The CRC and Missions in Africa

•December 9, 2009 • Leave a Comment

Just a couple of weeks ago, I attended a lecture given by Steve Kabetu, Race Relations Coordinator for the Christian Reformed Church of North America, of which I was raised in and have been a member of for the past few years. He spoke on racial injustice in Canada, primarily from the perspective from the church and its relationship with the First Nations peoples.

He basically talked about how the church needs to work on rebuilding relationships and trust with the First Nations peoples, and how we need to take responsibilities for our actions in the past. Which was interesting. But there was one thing he said that I don’t think I’ll ever forget. My exact facts may be off since the lecture is now just a distant memory, but he basically said that until the late 1930s, the Christian Reformed Church refused to send and fund missionaries into Africa, on the basis that Africans weren’t intelligent enough to understand the gospel. Once Johanna Veenstra, the first CRC missionary in Africa (but commissioned by the Sudan United Mission), had proven that the Nigerians she worked with were receptive to the gospel, the CRCNA finally started supporting missionaries in Africa – this would’ve been 1940. (NOTE – Christianity was prevalent in Ethiopia since the 5th century, and the earliest American missionary in Africa that I can think of was Lott Carey, sent to Sierra Leone in 1820, but I’m sure there were others earlier)

At first, what bothered me about this was the incredible amount of racism – coming from the church, still into the 1930s. That the African “savages” couldn’t comprehend the gospel. What could possibly make them think that people from Africa were any less intelligent than Americans, other than the prejudices encouraged by society at the time? Their beliefs certainly weren’t based on Biblical truths.

But that’s not what bothered me most. We all know that racism is sinful, and most stereotypes are incredibly inaccurate. The racist aspect was an insult to God’s creation, but what’s far worse is the insult to God himself.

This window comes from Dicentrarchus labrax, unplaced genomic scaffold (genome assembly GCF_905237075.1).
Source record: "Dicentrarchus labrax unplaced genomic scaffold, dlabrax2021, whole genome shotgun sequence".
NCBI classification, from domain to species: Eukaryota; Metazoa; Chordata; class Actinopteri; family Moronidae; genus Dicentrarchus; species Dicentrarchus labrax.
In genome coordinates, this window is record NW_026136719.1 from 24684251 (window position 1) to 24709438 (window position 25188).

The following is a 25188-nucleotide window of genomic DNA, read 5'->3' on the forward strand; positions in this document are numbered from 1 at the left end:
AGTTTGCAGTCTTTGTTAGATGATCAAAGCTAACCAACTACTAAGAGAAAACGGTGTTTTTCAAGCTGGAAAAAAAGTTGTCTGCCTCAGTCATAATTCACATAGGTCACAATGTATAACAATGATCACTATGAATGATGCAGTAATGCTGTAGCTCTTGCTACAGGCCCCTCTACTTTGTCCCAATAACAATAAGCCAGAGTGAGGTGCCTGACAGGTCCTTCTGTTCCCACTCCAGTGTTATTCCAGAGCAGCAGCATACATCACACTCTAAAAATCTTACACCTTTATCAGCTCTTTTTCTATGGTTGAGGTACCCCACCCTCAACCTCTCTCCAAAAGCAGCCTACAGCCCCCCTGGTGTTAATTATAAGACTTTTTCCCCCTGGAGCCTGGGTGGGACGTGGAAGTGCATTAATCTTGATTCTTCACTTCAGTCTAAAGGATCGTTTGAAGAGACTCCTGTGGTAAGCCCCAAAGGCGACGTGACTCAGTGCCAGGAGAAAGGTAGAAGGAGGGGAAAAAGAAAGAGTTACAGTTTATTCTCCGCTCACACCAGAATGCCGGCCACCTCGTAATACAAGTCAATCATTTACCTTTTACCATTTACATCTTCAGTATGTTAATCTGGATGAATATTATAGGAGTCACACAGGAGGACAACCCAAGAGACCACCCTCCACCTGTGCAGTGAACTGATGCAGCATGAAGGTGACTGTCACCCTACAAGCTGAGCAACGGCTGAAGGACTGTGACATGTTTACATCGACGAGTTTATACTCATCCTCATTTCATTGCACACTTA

Jesus said, “Go therefore and make disciples of ALL nations, baptizing them in the name of the Father and of the Son and of the Holy Spirit, teaching them to observe all that I have commanded you” (Mt. 28:19-20; also Mk. 16:15-16Lk. 24:46-47Ac. 1:8). Jesus pretty clearly wanted the gospel preached to all nations. It seems awfully presumptuous to assume that Jesus commanded something that he didn’t actually want done. If we truly believed that God’s words are flawless and true, what possible excuse can we give for disobeying? (Ps. 12:618:30Pr. 30:5). There are no exuses. Proclaim the gospel to the WHOLE creation MEANS proclaim the gospel to the WHOLE creation. It’s that simple.


“The Reason for God” by Timothy Keller

•December 9, 2009 • Leave a Comment

Wow. The Reason for God: Belief in an Age of Skepticism is a phenomenal book. This is a very easy-to-read introduction to apologetics, where Tim Keller discusses some of the major objections to Christianity. As lead pastor of Redeemer Presbyterian Church in New York City, Keller is constantly brought forth objections from skeptics and doubts from believers. His thesis for the book is that (writing to skeptics and people with doubts) “if you come to realize the beliefs on which your doubts about Christianity are based, and if you seek as much proof for those beliefs as you seek from Christians for theirs – you will discover that your doubts are not as solid as they first appeared.” (pg. xviii) This book is built off of the belief that it is entirely possible to be a Christian and still have doubts and confusions, and the search for truth is an important aspect of a Christian’s life.

Keller’s book is split into two parts. In the first, he explains seven common objections to Christianity, and then refutes each one. The topics he deals with are….
  • Christianity’s claim to exclusive truth (how can there be just one true religion?)
  • The existence of evil (how could a good God allow suffering?)
  • Absolute truth denies freedom
  • The injustices of the church
  • The existence of hell (how could a loving God send people to hell?)
  • The relationship between science and religion
  • The authenticity of Scripture

In the second half of the book, Keller outlines several reasons for the Christian faith, which are mixed in with an explanation of the Christian beliefs. The reasons he discusses are ….

  • The clues of God in science and nature
  • The existence of morality
  • The problem of sin in the world
  • The logic of the gospel
  • The true story of the cross
  • The reality of the resurrection
  • The dance of God (how Christianity makes sense of life)
I was introduced to this book by a friend around a year ago, have read it several times since, and have recommended it to multiple friends. I highly recommend checking this book out, or check out this video of Keller discussing his book (it’s about 40 minutes of him discussing the book, and then 20 minutes of Q&A). You can also check out his website or read the introductory chapter for free. There’s also a free reader’s guide that mostly provides questions for group discussion.